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From Dalibor Topic <robi...@kaffe.org>
Subject Re: Making a redist of all the javax.* packages
Date Sun, 08 Jan 2006 14:17:37 GMT
Jason van Zyl <jason <at> maven.org> writes:

> Hi,
> This is something I tried to rectify more then four years. I talked to 
> some people at Sun in addition to Geir talking to some people at Sun and 
> here's the quick summary.
> 1. Sun has never changed the license for things like JavaMail because 
> although it is technically illegal to make Sun Binary License artifacts 
> available outside a distribtion, Sun is not going to go after anyone.

Hi Jason,

Last time I saw people saying "sure the license says it, but they are not going
to go after anyone" (JDocs.com) the thing ended up with Sun calling the folks
and making sure they stopped flgrantly violating their license. Business is
business. It was a different license from the BCL, though, but pretty clearly
violated and Sun put a stop to it.

Sun has enforced their licenses and trademarks in the past when they believed it
was necessary, and that's not likely to change. If Sun would not reserve the
right to enforce the licensing terms, they would release their implementations
into public domain, or release them under different licenses.

> 2. If you can provide the user with the license verbatim as they would 
> see it downloading from Sun and provide a click through then all the 
> legal requirements are satisfied. 

Only if you are able to act as an agent for Sun Microsystems (for which you'd
need a distribution contract with Sun Microsystems, I assume). The licensing
agreement is an explicite contract between Sun Microsystems and the user, and as
it requires explicit consent from the user, you have to be acting as the agent
of Sun Microsystem for a valid contract to be formed. No valid contract, no
license to use -> the user is in legal risk because he's using proprietary
software without license.

That's no different from the user buying a Microsoft Windows XP Pro CD on a flea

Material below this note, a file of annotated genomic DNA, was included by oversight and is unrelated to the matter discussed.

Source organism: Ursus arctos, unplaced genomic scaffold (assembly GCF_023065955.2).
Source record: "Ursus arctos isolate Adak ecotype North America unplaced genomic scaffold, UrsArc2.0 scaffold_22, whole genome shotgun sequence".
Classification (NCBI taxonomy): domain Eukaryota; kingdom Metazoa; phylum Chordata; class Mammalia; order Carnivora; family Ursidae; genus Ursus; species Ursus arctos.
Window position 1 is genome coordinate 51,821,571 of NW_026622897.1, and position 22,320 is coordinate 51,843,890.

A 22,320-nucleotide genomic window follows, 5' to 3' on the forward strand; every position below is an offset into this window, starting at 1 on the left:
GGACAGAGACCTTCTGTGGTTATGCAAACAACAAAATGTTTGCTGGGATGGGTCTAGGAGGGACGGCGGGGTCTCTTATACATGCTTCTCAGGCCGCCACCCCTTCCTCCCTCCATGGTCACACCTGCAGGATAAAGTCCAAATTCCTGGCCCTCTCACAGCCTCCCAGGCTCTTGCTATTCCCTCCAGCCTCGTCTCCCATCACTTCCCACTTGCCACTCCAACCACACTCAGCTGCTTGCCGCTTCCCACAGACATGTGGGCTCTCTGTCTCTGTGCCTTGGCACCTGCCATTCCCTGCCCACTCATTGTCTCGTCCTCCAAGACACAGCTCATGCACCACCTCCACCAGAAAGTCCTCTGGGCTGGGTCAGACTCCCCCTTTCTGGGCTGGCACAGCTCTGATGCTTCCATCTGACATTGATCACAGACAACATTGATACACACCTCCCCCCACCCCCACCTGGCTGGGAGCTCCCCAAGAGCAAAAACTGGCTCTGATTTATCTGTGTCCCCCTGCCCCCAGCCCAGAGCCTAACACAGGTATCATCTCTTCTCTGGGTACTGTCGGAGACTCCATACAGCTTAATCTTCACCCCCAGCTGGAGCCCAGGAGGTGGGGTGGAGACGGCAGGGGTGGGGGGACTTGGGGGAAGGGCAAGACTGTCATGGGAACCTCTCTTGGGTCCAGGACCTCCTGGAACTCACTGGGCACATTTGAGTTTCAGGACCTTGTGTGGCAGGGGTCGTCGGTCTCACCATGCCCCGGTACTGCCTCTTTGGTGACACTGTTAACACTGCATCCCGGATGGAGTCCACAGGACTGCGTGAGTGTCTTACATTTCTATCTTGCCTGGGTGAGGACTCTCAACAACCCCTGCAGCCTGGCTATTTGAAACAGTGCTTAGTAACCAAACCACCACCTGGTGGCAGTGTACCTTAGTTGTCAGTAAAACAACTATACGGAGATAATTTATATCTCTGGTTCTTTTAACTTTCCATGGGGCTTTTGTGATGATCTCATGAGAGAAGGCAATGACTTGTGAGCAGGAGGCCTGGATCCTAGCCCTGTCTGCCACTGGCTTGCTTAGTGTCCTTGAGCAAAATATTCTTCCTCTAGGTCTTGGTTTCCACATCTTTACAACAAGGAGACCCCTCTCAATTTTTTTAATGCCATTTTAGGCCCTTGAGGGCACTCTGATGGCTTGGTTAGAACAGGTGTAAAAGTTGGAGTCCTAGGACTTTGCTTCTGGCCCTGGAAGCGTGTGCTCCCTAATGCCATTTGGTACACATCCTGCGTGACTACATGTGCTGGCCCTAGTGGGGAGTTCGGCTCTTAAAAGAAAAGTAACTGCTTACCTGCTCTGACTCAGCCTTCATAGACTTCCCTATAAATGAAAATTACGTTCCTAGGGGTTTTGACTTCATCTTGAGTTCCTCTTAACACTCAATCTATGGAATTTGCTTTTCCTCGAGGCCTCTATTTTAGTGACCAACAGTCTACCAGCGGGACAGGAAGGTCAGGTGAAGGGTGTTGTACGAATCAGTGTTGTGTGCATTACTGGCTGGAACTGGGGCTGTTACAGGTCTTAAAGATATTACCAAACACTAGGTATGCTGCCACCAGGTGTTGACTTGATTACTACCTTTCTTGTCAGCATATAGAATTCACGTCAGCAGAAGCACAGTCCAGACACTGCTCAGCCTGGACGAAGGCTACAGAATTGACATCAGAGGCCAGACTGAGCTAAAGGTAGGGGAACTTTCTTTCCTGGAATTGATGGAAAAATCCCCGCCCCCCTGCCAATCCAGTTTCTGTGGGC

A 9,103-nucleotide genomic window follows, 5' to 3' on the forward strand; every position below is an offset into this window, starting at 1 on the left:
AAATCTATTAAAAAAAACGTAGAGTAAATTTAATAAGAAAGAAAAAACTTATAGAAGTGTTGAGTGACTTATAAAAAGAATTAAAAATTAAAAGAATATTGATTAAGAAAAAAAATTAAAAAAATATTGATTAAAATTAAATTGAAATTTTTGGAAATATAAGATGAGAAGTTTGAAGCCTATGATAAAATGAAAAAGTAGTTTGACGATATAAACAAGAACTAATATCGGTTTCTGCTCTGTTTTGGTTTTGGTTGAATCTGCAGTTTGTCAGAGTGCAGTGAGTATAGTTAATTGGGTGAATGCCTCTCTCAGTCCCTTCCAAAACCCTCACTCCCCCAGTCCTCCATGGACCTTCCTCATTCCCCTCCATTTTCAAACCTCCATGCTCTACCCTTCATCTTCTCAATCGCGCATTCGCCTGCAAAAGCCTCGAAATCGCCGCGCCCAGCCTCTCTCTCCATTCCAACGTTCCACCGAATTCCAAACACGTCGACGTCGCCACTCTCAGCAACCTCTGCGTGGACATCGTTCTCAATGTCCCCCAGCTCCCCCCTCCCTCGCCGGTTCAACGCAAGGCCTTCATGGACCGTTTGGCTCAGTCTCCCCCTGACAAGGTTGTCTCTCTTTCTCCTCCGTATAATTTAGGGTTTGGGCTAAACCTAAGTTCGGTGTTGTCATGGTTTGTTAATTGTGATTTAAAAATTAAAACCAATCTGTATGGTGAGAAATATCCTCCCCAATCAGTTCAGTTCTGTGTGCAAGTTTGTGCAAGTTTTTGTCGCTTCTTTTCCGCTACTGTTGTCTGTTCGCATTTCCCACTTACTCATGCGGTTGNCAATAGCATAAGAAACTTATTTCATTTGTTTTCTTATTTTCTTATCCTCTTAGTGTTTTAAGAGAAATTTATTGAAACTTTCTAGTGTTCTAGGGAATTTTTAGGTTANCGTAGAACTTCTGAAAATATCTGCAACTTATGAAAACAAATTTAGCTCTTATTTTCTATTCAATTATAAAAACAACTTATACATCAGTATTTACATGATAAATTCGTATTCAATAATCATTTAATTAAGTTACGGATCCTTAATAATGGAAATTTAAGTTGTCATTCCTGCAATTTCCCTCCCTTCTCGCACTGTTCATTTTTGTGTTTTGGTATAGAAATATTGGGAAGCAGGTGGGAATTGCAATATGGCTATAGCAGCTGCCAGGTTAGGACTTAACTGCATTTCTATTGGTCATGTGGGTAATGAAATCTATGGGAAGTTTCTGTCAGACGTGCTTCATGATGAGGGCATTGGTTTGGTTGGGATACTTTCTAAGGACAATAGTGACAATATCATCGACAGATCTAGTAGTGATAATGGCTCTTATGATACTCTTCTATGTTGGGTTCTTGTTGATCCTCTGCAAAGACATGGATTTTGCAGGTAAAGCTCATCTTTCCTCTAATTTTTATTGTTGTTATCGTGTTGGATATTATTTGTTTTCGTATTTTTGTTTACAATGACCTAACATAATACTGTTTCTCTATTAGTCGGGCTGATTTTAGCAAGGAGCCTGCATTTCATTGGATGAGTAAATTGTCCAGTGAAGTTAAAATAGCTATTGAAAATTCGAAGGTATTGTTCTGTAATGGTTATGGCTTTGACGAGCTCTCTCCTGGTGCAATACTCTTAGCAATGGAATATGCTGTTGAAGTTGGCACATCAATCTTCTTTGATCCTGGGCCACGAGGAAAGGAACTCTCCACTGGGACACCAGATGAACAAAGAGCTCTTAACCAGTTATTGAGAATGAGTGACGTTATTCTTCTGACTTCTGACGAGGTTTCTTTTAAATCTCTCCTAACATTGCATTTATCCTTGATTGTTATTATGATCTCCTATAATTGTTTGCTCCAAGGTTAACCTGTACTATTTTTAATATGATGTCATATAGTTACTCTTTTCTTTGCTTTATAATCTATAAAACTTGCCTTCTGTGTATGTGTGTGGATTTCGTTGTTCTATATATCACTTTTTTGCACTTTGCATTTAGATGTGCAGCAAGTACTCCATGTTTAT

market in Bosnia: the user may have successfully formed a contract with the
'pirate', but unless he has formed a contract with Microsoft, he has no right to
use the copy.

> I think a better use of our collective time would be to create a small 
> tool which cataloged the location of the SBL JARs and showed the user 
> the license and allowed them to agree to the presented terms and 
> continue with the build. In this mode we are operating in a legal 
> fashion and not trying to circumvent SBL even though this is a 
> ridiculous situation which SUN has never addressed.
> I think creating a small tool to semi-automate the click through 
> agreement would be the optimal solution.

There is no lack of such tools. That's like any packaging of JDK for a Linux
distribution that does not involve manually downloading it from a proprietary
runtime vendor site, and agreeing to the licenses in a
proprietary-vendor-sanctioned way. They have also been ocassionally shut down by
the legal teams of proprietary Java vendors and their legality is dubious at
best for the reasons I gave above.

See http://journal.boblycat.org/karltk/archives/entry-000272.html for an example
(Gentoo, IBM JDK for PowerPC-GNU/Linux).

Yes, Java Technlogy licensing is a mess. That's one of the reasons why people
are busy writing better implementations of the proprietary "w4r3z" as free
software in various projects inside and outside Apache.

dalibor topic

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